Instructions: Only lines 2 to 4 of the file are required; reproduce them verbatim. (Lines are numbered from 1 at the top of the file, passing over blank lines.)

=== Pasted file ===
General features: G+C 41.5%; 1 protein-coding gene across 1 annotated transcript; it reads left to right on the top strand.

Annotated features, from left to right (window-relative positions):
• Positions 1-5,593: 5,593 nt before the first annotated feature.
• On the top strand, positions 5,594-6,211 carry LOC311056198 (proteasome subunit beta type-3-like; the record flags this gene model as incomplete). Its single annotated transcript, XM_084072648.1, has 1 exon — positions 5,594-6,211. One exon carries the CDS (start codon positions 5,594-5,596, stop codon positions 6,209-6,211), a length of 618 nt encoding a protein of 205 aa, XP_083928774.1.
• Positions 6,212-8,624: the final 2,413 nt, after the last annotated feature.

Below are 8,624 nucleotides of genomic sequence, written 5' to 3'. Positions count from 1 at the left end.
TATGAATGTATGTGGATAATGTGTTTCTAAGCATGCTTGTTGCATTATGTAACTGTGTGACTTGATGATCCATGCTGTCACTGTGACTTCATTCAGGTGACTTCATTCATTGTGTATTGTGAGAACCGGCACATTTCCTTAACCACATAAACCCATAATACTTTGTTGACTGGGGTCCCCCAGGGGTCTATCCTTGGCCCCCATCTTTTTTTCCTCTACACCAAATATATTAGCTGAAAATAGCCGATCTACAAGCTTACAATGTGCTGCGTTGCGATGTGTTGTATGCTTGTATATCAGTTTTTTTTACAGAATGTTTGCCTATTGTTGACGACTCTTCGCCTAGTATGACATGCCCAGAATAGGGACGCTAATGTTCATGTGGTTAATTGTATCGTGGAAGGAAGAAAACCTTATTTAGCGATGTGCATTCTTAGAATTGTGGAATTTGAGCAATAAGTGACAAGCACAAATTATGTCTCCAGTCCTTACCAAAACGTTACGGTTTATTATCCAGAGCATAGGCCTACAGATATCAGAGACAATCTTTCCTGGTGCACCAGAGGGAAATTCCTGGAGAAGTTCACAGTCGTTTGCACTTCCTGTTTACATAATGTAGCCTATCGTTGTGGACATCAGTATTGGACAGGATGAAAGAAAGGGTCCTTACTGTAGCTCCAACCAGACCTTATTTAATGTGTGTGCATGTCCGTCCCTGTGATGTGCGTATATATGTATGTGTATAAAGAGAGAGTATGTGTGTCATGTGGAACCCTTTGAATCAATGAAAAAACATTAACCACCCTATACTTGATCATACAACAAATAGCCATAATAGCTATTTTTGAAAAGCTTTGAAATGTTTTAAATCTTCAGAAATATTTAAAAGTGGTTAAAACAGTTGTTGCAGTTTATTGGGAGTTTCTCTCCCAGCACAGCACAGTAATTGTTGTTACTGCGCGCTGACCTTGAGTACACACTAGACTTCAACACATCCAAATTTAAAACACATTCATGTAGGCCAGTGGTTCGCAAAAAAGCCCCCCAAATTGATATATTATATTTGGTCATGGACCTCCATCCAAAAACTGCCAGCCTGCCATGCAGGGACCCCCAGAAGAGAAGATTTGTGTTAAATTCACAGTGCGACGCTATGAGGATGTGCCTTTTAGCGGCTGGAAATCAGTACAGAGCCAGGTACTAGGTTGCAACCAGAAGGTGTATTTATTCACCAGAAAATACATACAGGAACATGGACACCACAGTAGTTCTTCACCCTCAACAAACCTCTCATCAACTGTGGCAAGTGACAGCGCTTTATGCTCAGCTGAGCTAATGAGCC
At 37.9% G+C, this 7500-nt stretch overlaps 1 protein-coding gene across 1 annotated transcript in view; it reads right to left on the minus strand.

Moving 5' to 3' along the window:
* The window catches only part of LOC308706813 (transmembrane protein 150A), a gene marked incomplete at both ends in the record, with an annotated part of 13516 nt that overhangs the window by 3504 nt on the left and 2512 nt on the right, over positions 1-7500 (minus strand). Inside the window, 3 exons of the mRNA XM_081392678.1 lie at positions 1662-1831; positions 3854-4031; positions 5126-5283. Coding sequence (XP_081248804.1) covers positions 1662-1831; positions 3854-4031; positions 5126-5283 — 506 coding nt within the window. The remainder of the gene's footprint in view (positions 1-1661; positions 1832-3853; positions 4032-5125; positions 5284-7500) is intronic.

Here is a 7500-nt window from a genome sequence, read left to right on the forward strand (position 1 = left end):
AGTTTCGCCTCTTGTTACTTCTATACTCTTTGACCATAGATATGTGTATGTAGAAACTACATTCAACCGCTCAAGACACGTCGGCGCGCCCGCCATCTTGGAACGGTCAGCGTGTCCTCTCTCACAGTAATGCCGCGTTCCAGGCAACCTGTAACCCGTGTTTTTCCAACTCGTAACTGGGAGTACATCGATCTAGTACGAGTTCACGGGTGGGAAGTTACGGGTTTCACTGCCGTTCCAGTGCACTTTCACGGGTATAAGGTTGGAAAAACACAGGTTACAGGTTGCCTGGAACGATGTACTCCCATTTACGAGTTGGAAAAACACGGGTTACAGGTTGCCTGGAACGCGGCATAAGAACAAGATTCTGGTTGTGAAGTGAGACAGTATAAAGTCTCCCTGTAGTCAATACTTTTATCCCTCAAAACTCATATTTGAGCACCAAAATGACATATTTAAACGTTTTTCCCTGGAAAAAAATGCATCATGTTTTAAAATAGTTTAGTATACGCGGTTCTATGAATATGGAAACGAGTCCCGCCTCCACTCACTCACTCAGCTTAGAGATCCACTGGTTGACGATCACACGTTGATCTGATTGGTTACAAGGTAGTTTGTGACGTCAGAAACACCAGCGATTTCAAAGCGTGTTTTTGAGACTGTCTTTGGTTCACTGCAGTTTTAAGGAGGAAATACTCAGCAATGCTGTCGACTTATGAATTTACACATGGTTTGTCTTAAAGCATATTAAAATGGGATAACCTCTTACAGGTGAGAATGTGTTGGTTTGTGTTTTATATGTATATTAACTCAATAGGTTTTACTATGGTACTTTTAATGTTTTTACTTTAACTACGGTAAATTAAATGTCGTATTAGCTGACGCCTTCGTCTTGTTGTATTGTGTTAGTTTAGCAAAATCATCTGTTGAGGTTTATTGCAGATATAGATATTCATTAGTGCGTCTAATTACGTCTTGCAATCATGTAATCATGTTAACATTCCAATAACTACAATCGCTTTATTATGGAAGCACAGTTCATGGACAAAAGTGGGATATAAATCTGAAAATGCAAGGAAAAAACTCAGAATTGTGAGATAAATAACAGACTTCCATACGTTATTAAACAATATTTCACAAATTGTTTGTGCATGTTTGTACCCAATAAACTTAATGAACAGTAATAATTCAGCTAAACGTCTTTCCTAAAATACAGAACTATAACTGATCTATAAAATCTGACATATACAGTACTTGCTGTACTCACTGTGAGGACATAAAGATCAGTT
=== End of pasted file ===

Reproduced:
Annotated features, from left to right (window-relative positions):
• Positions 1-5,593: 5,593 nt before the first annotated feature.
• On the top strand, positions 5,594-6,211 carry LOC311056198 (proteasome subunit beta type-3-like; the record flags this gene model as incomplete). Its single annotated transcript, XM_084072648.1, has 1 exon — positions 5,594-6,211. One exon carries the CDS (start codon positions 5,594-5,596, stop codon positions 6,209-6,211), a length of 618 nt encoding a protein of 205 aa, XP_083928774.1.